Insurer Tries To Establish Breach Of Contract On Part Of Insured

There’s an old saying that goes, “the devil’s in the details.” This is something we experience often in insurance contracts, and it’s something all people who carry insurance can keep in mind. But exactly how much attention to the small details is needed to keep an insurance policy valid? In a recent case heard before the Court of Appeal for Ontario, an insured person forgot to update her son’s contact information. The court had to determine if this failure was sufficient to nullify the policy.

The background

The driver of the car was insured under an insurance policy purchased by his mother and her husband (the “insured”). The plaintiff was injured when the driver caused a single-vehicle accident after speeding down a road and flipping the car where the road ended. The accident occurred on June 23, 2008. He later pled guilty to Dangerous Driving. When the plaintiff attempted to secure payment to satisfy the $300,000 owed to them, the insurer claimed the insured had forfeited the coverage after failing to cooperate with their investigation.

A failure to cooperate?

The insured provided a statement to a claims adjuster on July 3, 2008. This statement offered no information around the details of the accident. In the claim, she advised that she had sold her home, and her son would sometimes stay with his girlfriend, and sometimes with a friend. She did not provide an address or contact info at that time. She later provided a phone number for her son.

After the plaintiffs (injured in the accident) filed a statement of claim on June 21, 2010, the insurer mailed notice to the insured that the amount claimed exceeded her policy limit. She was also advised of the importance of cooperating in the defence of the action, noting “We ask you to keep us advised of any change of address.”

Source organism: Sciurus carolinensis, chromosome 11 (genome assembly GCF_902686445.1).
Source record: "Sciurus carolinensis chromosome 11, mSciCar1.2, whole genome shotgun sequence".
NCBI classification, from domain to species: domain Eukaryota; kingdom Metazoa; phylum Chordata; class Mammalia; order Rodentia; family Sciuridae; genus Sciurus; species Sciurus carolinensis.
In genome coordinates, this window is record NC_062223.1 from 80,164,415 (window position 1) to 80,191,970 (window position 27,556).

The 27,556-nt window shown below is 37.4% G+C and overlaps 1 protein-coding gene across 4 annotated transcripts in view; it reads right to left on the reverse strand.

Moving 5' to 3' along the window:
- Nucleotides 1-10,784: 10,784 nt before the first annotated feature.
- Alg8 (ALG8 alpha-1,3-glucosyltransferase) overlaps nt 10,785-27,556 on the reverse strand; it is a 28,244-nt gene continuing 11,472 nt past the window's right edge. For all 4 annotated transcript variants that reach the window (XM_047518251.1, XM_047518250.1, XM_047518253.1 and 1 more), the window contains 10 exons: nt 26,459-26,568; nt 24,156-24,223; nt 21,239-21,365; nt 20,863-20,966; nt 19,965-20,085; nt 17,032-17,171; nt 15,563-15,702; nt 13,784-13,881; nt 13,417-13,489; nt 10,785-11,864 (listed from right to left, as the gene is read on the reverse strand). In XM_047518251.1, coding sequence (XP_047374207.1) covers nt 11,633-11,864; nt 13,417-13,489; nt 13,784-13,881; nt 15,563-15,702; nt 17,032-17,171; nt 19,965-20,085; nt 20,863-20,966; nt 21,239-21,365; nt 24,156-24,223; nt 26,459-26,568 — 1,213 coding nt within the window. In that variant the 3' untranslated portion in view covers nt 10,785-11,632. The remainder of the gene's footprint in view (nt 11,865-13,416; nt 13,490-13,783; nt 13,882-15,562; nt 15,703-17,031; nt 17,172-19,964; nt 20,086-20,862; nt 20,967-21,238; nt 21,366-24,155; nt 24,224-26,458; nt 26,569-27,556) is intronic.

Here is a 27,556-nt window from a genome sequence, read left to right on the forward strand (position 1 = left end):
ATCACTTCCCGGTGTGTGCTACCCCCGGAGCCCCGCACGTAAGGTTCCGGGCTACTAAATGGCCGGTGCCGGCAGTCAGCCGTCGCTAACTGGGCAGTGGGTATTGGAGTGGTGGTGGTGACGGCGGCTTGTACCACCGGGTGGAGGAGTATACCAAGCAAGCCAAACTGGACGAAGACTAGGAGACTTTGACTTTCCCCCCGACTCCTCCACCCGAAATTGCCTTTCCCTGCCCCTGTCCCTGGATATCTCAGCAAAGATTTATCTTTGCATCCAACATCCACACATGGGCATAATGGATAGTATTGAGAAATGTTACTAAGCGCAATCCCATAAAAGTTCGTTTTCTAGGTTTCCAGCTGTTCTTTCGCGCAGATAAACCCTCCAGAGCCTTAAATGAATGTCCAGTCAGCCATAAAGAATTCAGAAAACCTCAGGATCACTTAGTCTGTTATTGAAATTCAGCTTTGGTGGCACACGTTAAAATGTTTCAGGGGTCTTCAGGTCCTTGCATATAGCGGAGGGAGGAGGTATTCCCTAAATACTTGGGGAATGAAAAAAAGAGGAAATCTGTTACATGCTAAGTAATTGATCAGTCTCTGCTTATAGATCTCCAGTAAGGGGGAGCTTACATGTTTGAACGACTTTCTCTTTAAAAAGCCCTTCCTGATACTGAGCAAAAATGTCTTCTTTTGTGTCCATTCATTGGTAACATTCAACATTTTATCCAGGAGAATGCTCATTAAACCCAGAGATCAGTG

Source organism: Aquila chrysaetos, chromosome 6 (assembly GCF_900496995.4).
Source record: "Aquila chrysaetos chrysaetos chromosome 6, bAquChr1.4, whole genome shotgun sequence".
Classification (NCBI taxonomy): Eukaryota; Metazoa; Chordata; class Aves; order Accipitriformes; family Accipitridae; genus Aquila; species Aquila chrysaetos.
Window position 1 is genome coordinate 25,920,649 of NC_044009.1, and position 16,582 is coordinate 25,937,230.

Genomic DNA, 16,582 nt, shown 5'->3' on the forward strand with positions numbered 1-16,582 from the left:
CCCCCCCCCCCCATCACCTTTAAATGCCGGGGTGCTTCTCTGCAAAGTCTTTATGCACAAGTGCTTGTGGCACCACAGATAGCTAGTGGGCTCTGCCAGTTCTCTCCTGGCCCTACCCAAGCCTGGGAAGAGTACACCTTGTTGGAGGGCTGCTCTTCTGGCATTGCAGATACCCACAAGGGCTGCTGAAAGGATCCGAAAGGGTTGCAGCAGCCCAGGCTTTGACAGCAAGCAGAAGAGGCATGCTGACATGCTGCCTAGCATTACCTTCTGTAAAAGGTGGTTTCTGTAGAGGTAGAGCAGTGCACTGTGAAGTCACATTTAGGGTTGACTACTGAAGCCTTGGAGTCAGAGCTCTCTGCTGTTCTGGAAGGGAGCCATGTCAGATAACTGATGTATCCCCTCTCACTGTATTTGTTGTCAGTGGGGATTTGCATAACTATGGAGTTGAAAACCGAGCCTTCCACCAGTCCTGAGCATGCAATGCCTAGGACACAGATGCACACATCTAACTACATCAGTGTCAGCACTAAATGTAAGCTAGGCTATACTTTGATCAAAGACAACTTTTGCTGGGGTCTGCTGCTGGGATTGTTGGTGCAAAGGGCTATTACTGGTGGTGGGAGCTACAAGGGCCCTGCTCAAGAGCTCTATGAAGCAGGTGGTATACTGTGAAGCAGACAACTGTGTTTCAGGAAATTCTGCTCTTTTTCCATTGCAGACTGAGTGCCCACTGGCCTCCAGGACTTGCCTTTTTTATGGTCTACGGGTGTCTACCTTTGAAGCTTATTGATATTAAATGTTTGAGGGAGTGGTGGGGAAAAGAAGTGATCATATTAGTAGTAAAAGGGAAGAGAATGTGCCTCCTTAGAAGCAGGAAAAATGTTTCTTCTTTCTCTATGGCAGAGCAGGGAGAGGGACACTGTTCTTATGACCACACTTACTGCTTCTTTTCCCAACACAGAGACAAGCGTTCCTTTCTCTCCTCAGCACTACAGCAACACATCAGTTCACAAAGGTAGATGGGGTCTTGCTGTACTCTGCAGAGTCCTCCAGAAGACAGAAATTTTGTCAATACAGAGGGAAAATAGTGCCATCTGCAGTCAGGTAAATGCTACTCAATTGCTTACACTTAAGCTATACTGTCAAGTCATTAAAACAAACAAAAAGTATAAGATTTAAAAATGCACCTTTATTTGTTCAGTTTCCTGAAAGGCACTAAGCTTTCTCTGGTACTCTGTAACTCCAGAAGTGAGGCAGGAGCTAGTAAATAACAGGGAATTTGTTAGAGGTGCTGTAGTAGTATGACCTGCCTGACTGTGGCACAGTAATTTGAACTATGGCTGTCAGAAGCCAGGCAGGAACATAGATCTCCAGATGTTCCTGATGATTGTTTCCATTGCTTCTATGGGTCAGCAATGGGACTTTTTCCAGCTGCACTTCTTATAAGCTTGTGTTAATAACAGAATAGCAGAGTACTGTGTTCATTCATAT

The insurer hired legal representation who on January 17, 2011, mailed a letter to the insured at her old address, which she had previously told the insurer she had moved out of. The letter was returned marked “moved, address unknown.” The insurer hired someone to find the insured, but they were unable to do so.

Discovery was scheduled to begin in June 2013. The insurer wrote to the insured at various addresses, advising her of the importance to cooperate. However, they received no reply to those letters. She was eventually located in October 2014.

By this time, the insurer argued the insured had breached the policy by failing to cooperate in defending the action, and specifically, that she breached the policy by failing to assist in getting the driver to cooperate.

The trial and appeal

The motion judge found that the insurer had failed to establish a breach of the policy and that even if she had, she was entitled to relief from forfeiture. The trial judge granted summary judgment, ordering the insurer to pay the plaintiffs.

The insurer appealed, but the court agreed with the motion judge that the insured’s actions were not substantial enough to demonstrate a breach of her duty to cooperate. There was no evidence the insured was encouraging her son to refuse to cooperate, nor had she failed in requests to locate him. The only thing she had failed to do was notify the insurer of her updated contact information, which is in itself not serious enough to lead to a breach of contract.

The personal injury lawyers at Derfel Injury Law have years of experience helping clients who have been injured in automobile accidents. Contact us today to meet the professional team who will work tirelessly to achieve the best possible resolution to your automobile accident injury claim. Our office is conveniently located in Toronto. Call us at 416.847.3580 to schedule a visit at the individual office closest to you or contact us using the form below.